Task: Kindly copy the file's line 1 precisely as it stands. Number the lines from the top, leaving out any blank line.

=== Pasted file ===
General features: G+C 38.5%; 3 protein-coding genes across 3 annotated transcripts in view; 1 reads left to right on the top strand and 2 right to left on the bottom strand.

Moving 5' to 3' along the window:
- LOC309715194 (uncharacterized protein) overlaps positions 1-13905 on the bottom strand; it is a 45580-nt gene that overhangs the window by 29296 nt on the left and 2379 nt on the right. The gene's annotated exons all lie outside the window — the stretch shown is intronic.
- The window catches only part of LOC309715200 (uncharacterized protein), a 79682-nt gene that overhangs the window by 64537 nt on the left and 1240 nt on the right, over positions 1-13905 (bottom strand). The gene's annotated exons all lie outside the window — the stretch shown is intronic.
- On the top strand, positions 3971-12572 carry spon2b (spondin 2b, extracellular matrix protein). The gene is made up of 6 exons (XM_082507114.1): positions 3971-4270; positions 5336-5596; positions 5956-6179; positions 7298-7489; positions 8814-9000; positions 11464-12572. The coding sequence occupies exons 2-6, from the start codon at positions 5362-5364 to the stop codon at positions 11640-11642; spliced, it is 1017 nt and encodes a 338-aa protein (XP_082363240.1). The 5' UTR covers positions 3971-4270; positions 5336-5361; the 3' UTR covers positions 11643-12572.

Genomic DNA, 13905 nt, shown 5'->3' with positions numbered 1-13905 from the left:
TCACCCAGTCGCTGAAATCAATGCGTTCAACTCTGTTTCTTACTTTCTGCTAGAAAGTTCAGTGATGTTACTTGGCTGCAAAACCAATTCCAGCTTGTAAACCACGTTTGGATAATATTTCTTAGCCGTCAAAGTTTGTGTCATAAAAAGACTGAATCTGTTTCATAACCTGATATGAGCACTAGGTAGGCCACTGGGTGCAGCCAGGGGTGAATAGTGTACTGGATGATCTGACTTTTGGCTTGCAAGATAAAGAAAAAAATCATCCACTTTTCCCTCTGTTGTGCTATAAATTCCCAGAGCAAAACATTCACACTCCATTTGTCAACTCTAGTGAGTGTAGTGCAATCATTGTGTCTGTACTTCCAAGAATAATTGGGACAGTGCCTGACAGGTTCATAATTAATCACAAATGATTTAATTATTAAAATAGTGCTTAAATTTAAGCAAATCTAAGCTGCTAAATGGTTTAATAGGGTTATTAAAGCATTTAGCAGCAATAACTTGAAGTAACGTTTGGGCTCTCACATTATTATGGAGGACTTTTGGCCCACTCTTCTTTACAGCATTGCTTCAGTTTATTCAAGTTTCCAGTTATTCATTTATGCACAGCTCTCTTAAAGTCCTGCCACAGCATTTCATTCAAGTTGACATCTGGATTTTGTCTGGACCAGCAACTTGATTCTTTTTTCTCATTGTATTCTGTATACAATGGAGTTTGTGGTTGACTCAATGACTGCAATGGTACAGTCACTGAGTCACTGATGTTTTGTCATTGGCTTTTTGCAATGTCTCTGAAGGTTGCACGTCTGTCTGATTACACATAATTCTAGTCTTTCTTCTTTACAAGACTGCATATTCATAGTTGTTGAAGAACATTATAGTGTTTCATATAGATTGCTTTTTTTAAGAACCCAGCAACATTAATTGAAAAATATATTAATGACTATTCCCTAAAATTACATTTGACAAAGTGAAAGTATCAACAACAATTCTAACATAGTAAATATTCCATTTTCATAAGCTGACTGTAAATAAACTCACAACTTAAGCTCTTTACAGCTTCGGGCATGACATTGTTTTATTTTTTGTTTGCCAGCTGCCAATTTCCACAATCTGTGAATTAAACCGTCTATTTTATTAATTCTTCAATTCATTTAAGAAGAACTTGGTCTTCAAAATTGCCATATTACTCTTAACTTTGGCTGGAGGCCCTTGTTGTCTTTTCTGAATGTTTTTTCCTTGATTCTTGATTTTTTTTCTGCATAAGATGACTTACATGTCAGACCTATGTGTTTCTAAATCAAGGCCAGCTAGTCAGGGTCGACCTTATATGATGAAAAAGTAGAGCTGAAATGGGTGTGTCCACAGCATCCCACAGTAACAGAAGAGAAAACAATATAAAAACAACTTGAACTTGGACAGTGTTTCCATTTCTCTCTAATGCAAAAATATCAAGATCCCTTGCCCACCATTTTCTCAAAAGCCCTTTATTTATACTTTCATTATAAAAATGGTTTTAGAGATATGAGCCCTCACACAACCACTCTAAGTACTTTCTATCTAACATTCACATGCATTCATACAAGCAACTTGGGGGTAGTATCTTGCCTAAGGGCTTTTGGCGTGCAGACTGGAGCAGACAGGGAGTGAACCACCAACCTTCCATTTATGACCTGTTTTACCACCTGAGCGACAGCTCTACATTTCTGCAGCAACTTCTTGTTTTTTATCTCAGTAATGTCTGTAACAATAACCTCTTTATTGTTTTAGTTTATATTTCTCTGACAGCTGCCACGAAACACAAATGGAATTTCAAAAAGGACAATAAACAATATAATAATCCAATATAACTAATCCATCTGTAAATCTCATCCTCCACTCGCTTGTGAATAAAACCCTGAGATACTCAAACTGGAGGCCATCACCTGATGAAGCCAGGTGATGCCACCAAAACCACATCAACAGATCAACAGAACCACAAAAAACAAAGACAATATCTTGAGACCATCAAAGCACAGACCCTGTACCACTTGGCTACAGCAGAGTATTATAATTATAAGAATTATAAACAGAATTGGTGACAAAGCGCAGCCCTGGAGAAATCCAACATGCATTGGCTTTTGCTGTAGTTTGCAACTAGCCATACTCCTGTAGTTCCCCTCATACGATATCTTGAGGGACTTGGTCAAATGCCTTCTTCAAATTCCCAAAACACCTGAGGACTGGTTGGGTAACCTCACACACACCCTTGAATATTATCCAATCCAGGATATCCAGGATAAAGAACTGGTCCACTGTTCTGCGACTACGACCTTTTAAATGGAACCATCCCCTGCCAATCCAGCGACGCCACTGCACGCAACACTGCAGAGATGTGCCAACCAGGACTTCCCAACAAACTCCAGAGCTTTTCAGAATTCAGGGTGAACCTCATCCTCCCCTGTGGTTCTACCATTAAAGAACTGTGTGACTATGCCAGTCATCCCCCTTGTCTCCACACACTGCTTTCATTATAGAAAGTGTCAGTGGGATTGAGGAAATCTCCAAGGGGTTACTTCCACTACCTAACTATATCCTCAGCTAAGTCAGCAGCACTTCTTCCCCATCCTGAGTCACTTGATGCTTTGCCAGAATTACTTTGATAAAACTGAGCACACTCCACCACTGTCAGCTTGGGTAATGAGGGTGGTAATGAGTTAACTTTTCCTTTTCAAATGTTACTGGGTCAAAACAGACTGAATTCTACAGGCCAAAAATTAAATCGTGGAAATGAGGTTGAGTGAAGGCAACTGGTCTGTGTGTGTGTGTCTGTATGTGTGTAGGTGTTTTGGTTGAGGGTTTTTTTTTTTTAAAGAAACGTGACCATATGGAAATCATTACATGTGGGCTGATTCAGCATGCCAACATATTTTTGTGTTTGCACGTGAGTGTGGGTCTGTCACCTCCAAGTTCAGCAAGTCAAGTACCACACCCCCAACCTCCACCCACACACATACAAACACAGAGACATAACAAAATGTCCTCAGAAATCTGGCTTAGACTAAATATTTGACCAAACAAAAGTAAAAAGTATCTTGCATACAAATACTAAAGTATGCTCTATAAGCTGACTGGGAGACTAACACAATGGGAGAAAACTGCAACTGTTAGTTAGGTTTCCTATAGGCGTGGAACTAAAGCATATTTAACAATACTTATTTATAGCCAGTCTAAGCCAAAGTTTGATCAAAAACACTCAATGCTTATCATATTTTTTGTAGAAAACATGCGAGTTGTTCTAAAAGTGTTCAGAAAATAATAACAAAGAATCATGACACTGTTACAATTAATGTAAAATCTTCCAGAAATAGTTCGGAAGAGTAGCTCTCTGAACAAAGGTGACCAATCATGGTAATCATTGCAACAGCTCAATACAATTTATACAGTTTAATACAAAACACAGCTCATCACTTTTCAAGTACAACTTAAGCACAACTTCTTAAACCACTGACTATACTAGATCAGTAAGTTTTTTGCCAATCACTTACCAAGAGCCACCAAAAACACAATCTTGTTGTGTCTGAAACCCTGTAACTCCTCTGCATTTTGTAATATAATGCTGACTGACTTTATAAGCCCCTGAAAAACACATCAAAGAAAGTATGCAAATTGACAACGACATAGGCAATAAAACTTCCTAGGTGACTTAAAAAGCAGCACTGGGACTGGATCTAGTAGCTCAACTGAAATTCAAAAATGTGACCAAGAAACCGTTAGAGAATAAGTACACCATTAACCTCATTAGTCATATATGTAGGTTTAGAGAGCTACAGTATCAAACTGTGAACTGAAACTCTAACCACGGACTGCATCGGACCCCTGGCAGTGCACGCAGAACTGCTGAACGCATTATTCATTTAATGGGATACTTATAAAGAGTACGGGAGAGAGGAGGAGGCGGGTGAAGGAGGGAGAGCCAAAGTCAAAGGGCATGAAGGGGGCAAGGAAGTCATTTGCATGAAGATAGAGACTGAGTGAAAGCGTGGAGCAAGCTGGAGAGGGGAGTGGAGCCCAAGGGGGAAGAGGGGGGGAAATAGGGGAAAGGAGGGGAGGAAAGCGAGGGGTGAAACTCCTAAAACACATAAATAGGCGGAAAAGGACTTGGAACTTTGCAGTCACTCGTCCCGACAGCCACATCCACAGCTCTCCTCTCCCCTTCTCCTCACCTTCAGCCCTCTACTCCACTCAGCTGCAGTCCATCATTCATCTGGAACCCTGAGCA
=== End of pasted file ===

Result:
General features: G+C 38.5%; 3 protein-coding genes across 3 annotated transcripts in view; 1 reads left to right on the top strand and 2 right to left on the bottom strand.